The Duke of Windsor didn't attend his brother the Duke of Kent's funeral as that occurred in August 1942 in the midst of war. He was in the Bahamas. The King and Queen supported the Duchess of Kent and Queen Mary.
Various other royalty was present as many of them were head of the Free forces of their countries which were based in Britain. King Peter of Yugoslavia was there, King Haakon and Crown Prince Olav of Norway, for example, and Queen Wilhelmina of the Netherlands and Prince Bernhard. The Duke of Windsor was represented by Admiral Halsey.

Edward did attend Queen Mary's funeral, alone. He stayed with the Gloucesters for a few days before and after, still burning with resentment that Wallis wasn't by his side. However, considering Queen Mary's opinion of that lady, there might have been the sound of spinning in the coffin if she had been there!

Mary, the Princess Royal, happened to die very suddenly while the Duke and Duchess of Windsor were visiting England. They both attended her funeral.
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  #1269  
Old 08-24-2016, 02:38 AM
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Quote:
Originally Posted by Osipi View Post
You are absolutely correct Curryong and thanks for that information. I found a photo taken at the presentation.

http://media.gettyimages.com/photos/...ure-id78969560

Caption under the photo reads "Wallis Simpson's presentation at court to King George V and Queen Mary, Edward's mother and father in 1931 [June 1931 as per Wallis' biography]"

Ity no indication of what was to occur in the future.
however at thtat stage when Wallis was presented at court she was a divorced woman, having been divorced from her first husband. So I assume that while divorced people were not allowed as far as I know to hold official positions at court, and certainly weren't encouraged, there was not a blanket ban. So no, Geo V hardly "banned David from bringing a divorced woman into his presence."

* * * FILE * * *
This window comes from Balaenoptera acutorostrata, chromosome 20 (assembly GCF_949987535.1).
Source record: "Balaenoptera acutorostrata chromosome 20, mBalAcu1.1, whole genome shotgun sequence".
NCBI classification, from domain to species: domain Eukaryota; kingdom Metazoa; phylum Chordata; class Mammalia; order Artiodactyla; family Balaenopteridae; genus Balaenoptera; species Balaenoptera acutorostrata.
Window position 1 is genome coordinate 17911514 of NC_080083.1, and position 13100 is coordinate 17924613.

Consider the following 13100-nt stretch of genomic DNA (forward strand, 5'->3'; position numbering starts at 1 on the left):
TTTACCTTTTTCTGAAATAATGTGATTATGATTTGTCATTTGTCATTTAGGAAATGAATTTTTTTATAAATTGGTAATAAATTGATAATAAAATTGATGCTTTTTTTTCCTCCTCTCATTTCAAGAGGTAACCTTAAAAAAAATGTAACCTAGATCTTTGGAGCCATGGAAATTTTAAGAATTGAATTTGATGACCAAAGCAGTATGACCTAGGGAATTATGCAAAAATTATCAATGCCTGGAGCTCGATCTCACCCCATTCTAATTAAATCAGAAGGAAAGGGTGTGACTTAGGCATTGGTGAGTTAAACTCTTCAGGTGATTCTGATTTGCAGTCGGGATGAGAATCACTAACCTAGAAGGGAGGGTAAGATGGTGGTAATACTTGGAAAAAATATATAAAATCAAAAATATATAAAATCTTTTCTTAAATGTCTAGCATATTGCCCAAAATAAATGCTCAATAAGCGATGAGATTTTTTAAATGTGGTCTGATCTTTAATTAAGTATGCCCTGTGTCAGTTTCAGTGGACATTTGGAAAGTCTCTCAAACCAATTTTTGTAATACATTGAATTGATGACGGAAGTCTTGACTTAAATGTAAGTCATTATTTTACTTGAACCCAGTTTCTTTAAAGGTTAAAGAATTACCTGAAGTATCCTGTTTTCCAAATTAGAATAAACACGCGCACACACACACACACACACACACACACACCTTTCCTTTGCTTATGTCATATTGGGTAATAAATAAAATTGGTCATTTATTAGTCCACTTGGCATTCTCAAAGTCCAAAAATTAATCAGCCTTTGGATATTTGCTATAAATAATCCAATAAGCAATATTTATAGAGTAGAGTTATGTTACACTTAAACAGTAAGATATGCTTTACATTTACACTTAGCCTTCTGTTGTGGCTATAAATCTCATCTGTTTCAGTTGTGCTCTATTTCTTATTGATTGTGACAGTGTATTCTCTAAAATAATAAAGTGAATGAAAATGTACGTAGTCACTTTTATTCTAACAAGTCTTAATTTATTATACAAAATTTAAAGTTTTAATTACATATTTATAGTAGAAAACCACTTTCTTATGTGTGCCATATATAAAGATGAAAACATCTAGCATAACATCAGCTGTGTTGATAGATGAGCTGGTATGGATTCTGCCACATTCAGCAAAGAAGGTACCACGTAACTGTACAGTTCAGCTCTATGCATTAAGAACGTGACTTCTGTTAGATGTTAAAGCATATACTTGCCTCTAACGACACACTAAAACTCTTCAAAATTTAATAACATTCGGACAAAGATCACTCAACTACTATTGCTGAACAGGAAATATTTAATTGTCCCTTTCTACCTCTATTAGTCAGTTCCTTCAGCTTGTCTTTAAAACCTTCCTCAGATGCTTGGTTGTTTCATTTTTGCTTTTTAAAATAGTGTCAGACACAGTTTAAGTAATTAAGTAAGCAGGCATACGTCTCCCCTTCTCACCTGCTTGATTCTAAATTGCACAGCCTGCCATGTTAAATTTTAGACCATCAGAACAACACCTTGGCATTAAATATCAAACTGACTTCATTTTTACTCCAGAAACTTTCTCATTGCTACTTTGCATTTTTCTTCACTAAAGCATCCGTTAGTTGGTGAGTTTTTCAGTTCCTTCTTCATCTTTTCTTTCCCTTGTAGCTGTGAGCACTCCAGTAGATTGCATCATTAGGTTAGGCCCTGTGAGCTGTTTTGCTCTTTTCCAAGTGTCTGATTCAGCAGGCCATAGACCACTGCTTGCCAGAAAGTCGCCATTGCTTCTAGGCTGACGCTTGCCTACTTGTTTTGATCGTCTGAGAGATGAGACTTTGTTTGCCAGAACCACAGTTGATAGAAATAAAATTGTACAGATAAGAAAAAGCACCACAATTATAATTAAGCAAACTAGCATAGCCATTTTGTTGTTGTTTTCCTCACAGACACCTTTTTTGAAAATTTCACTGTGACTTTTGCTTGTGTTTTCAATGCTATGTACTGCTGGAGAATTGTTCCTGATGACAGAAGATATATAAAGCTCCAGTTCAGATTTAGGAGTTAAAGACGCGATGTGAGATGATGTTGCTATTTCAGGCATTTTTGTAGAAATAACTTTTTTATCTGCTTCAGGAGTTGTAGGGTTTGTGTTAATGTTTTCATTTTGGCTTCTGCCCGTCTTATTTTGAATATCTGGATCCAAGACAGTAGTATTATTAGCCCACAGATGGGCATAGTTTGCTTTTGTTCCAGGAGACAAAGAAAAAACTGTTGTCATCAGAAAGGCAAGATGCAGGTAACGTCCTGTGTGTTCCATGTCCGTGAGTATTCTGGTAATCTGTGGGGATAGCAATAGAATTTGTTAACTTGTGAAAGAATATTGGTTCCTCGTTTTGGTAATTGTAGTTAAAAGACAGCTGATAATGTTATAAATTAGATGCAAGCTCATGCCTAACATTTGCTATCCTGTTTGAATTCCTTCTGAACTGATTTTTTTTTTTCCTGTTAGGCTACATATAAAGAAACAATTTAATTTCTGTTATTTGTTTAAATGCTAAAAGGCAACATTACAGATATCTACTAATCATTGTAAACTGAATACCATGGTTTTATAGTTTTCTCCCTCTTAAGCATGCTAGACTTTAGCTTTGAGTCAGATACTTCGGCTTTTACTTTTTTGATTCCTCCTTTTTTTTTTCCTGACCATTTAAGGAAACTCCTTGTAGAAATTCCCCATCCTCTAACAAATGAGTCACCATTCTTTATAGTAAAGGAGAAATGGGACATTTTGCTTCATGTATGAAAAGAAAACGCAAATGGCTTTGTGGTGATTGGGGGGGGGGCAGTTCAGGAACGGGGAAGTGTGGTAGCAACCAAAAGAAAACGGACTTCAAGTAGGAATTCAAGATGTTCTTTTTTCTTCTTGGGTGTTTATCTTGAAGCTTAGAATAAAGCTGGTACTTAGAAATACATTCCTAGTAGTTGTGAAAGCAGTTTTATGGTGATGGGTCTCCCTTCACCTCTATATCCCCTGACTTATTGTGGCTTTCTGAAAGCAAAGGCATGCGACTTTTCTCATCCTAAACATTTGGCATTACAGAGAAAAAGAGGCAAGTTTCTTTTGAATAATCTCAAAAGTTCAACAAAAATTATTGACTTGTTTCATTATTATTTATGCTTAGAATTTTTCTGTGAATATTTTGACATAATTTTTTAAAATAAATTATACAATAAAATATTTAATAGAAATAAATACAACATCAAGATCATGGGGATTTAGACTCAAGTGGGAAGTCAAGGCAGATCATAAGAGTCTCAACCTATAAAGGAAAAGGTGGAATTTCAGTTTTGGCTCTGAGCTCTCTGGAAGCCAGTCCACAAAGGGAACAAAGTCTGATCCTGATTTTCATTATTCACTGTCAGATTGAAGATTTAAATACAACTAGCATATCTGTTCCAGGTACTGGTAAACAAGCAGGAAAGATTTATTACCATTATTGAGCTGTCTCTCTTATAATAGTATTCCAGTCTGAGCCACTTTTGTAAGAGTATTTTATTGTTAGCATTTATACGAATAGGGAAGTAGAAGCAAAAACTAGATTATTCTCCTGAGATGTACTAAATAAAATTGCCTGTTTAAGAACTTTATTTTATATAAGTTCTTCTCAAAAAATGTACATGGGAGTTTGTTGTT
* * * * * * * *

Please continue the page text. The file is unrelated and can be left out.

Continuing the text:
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  #1270  
Old 08-24-2016, 02:46 AM
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Quote:
Originally Posted by Curryong View Post
Divorcees were presented at Court along with debutantes, including Wallis in 1931. They weren't allowed to be in the Royal Enclosure at Ascot.

T

Mary, the Princess Royal, happened to die very suddenly while the Duke and Duchess of Windsor were visiting England. They both attended her funeral.
Thanks curryong I didn't see this when I posted. I assume that if a woman had been divorced but was now respectably remarried, and the RF allowed it, she could be presented at court. Its possible? that how strictly the King reacted would be according to the situation. Wallis' first marriage broke up because her husband was an alcoholic and was cruel to her and she was then married to Ernest Simpson.. She wasn't the guilty party in her divorce, as far as I know.
So it is possible that these things were decided on a case by case basis. Divorced people weren't allowed in the Royal Enclosure at Ascot, and I think at the time, a divorced person would not be allowed an official position at court and could not become say Prime Minister..
However I believe that the King did blow up about Mrs S and David swore that she wasnt' his mistress .. which may have been technicaly true at the time.
But that's more of a private matter. the king as a fathter could certainly refuse to meet his son's mistress because he disaproved of the affair.